Welcome to money in your twenties! Our next series to help you better your financial future by focusing on important financial concerns in your twenties.
When we’re in our twenties, we’re likely entering the workforce for the first time with a full-time job. Maybe you have student loan debt, you’re figuring out your budget and understanding how to manage your cash flow for the first time.
All of this can be incredibly overwhelming, and most of us haven’t been properly taught how to manage all of this. So, we’re left to our own devices to [unlikely] get it right the first time. And if not, well, then we [hopefully] learn from our mistakes.
One of the more difficult areas to balance in your twenties is your money and a satisfying social life. We’re typically not comfortable talking about how much we make with friends, or how we’re choosing to save or spend our money. Let me tell you a secret… THAT’S OKAY. Let’s not be shameful of our own financial situation compared to others and embrace that everyone’s financial journey is different.
Let’s dive into some key money tips shall we,
- Don’t let Lifestyle spending exceed 30% of your take home pay
If you follow the 50/20/30 rule to budgeting, you’re familiar with the concept that 30% of your take home pay should be allocated to discretionary spending as a rule of thumb.
It’s important to know what the maximum amount of money you’re comfortable spending per month is. Most of our lifestyle spending is centered around our social life – dining out, entertainment, alcohol, etc. knowing what your limit is and keeping track of where you’re at throughout the month is essential to make sure you’re happy within your financial life.
- Understand your wants vs your needs
Giving into wants versus needs too often can be a real budget buster. We’re influenced by what is around us, it’s easy to cave and we’re quick to make impulsive decisions. KNOW what you need and what you can afford.
“You can have anything; you just can’t have everything”
– Paula Pant, Afford Anything
Our social lives can throw our wants vs needs off balance. It’s difficult to not want to stay up to date on all the latest trends (Target, you’re not helpful for my budget!) when we’re talking with our friends or scrolling through Instagram.
Personally, I like to treat myself occasionally. I’ve also found it incredibly helpful to only make online purchases on Fridays. Being more intentional about when I spend money on lifestyle items has significantly helped me reduce impulsive purchases. (I’m talking to you Instagram Ads!)
Tip: Don’t cut yourself off completely from buying things you enjoy. Just keep in mind your financial goals and ensure your purchases fit your why.
- Talk to your friends about money!
I recently was having a conversation with some of my girlfriends about how much we make. It’s such a taboo topic, and it shouldn’t be. I’ll be honest, it was WEIRD. Frankly, a salary means nothing. How comfortable you are with managing it, saving it, and spending it is what matters.
I’m not saying you must tell your BFF how much you make. But maybe the next time you’re sippin’ on some Rose with your ladies, talk to them about how much they allocate monthly for entertainment. You can get a good conversation going without making it uncomfortable by talking about salaries.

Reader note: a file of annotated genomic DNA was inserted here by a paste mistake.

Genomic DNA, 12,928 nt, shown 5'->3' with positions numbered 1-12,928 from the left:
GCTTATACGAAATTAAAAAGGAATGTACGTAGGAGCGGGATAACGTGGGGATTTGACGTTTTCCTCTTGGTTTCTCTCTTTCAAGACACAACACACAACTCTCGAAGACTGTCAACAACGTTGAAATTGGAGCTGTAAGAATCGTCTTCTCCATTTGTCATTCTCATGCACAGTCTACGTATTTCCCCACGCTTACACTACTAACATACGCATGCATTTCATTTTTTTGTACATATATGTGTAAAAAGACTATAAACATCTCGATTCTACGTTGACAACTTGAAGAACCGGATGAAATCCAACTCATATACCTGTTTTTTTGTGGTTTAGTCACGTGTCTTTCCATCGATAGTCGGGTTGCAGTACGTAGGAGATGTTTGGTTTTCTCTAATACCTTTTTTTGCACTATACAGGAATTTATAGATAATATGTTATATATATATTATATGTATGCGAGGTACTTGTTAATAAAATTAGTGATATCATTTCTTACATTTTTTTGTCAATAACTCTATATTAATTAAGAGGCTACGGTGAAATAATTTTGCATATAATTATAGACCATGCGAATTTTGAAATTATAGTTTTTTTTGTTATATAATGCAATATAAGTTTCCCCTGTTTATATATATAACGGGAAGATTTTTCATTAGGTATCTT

You might be surprised to find that your friend is on the same page as you and you suddenly have found yourself and accountability partner!
- How to save money while you’re out socializing
Finding fun, alternative ways to hangout with your friends without spending too much money is only going to benefit your budget and your long-term goals!
- Drink water!! Not only is it good for your health, it’s good for your wallet.
- Don’t go out to dinner super hungry. You’ll overindulge. Don’t deny this, it’ll happen. You know it’s happened. I do it all the time, and I know I’m not an anomaly.
- BE HONEST – with your friends and with yourself. Don’t let FOMO get to you and practice the art of ‘no’.
- Don’t put yourself in situations that you can’t afford.
- Have a potluck and BYOB – my friends and I get together monthly, and we can make a meal at $4 or $5 per person. SO much less expensive than going out. Also, the markup on alcohol? Don’t even get me started.
- Have your friends over for some snuggles and a movie. There is nothing better than a night in of quality time and great conversation.
- Plan for big expenses: You and your friends want to go on a vacation to wine country or NYC and see some Broadway shows? Set a budget and determine when you want to go to determine how much to save each month OR determine how much you can save every month to determine how long it will take to reach that goal.
- The main thing – don’t go into debt on big lifestyle expenses, being able to pay in cash in incredibly gratifying and freeing!
Lastly: always know your why. We keep our spending in line so we can save for long-term goals and have a lifestyle that is meaningful to us. Thinking of a dreamy South of France vacation for your next milestone Birthday or living in that renovated Farmhouse someday? Having your goals in mind will make those little lifestyle sacrifices today worthwhile.
“You must take personal responsibility. You cannot change the circumstances, the seasons, or the wind, but you can change yourself. That is something you have charge of.”
– Jim Rohn
Carolyn Rowland is a CERTIFIED FINANCIAL PLANNER™ passionate about empowering individuals to take control of their financial landscape. “We often tend to place our own priorities on the back burner for others, resulting in sacrifices we don’t often realize we’re making.”Carolyn believes in taking a values-based approach to financial planning. “Together we’ll define what matters most to you, what you want your life to look like, and develop a plan that fits your lifestyle.”CC
Carolyn Rowland is in the Milwaukee WI, area.